It’s a crazy time. I want to focus on cartooning, art, and the creative process in this blog, but “the job” and other things in life interfere so much, that maybe I’ll loosen up my own rule. It’s finals time, so I’ve got piles and piles of essays to read. The way I get through them and other tasks that I’d prefer not to do is to set a goal (ten essays, let’s say) and then a reward (work on the blog, for example). The situation at City College is so tragic and stressful, and it IS related to creativity because up until this year, City College has been a place where creativity has been allowed and encouraged—not just in the classroom—but beyond. For one thing, I’ve had the privilege and the freedom to write whatever I want (within reason) in Union Action (and before that The ESLetter). What an amazing thing to be able to do “on the side” at work. With our wonderful publication City Currents under threat, it makes me wonder about the future of my cartoon. In the Bush era, I did not sign my anti-Bush cartoons. I didn’t want the government to have my name. But the paranoia I felt then is nothing compared to the paranoia I feel under the current administration at City College.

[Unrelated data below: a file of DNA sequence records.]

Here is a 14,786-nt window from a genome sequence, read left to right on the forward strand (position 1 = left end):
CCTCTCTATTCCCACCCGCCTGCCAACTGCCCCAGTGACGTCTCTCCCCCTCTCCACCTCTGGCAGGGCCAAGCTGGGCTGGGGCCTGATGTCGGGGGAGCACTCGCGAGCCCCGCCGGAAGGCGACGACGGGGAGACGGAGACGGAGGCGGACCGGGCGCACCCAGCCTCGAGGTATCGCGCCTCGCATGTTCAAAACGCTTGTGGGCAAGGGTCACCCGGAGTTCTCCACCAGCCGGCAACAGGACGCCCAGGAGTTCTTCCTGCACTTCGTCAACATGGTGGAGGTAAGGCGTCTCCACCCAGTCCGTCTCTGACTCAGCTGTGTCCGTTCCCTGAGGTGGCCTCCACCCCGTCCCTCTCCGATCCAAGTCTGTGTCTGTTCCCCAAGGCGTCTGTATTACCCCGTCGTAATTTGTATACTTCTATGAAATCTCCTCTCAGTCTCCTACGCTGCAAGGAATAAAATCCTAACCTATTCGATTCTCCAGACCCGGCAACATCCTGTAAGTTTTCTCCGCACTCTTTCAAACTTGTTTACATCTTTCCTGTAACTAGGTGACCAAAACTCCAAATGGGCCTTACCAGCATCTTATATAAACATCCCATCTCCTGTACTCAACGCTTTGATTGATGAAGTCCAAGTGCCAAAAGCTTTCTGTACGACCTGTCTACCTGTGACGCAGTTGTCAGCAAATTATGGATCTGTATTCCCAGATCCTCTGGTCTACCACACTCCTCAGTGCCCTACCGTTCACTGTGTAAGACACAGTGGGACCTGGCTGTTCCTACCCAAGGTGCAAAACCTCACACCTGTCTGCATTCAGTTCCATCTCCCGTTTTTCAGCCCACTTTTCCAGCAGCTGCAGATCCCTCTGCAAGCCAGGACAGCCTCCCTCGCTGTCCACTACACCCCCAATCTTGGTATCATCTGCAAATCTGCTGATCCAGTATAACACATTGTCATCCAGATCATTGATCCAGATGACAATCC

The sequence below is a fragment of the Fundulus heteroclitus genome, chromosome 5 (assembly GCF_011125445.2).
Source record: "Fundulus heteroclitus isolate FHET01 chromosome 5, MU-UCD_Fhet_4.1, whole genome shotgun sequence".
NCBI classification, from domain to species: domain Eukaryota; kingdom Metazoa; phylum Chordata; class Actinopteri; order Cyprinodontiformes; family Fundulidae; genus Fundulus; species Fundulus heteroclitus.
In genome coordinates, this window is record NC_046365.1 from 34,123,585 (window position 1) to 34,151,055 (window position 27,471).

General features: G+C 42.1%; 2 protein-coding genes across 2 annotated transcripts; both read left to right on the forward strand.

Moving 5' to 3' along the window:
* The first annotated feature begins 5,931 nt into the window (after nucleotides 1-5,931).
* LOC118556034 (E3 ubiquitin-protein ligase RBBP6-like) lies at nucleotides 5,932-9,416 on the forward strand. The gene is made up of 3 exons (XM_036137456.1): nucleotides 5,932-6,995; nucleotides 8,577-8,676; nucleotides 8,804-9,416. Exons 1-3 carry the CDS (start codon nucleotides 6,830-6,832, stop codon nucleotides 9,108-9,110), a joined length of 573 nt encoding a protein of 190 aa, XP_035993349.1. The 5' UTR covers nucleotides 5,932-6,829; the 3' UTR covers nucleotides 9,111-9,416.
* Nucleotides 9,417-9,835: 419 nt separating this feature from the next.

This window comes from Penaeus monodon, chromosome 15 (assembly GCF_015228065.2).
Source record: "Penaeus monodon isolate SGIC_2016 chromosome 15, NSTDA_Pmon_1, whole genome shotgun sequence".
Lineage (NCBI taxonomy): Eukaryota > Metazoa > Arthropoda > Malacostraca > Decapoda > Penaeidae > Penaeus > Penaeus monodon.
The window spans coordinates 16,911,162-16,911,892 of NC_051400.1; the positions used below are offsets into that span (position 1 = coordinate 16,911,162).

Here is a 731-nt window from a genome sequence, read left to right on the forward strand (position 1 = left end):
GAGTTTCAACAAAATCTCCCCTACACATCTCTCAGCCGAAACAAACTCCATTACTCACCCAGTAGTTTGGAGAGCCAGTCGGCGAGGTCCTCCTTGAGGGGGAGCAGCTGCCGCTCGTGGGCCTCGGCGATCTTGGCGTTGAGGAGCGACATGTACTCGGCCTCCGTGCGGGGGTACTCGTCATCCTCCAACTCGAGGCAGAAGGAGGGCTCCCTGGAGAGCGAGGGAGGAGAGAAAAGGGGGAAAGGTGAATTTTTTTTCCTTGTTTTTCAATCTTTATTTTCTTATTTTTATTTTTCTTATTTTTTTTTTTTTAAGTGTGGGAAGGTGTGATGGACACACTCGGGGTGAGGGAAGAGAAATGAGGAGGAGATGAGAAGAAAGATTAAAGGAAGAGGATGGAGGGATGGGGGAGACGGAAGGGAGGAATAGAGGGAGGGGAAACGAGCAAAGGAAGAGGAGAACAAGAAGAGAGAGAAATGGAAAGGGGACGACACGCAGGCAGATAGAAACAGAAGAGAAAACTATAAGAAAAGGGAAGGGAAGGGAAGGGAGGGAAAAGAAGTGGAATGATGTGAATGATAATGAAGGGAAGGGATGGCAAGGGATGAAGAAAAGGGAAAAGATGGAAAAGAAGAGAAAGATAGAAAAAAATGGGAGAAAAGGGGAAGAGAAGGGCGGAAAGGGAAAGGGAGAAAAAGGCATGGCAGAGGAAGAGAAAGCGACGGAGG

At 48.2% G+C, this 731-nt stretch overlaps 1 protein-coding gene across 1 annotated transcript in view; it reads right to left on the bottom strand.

On a positive note, creativity and art seem not only to survive, but to thrive in times of oppression and duress. Art is a life force that cannot be contained or controlled. Yesterday, I sold my “stuff” at the East Bay Alternative Book and Zine Fest. What a wild and crazy cauldron of creativity that event was. It was packed. Anyone can self-publish and sell or give away their creative work at an event like that. And these events are growing in number and popularity.
Also, a friend told me to ask other people at City College (or in any stressful job, I suppose, which would cover pretty much everyone) what they do to take care of themselves in the midst of this crisis. So I’ll put that question out there. What do you do to take care of yourself and your creativity?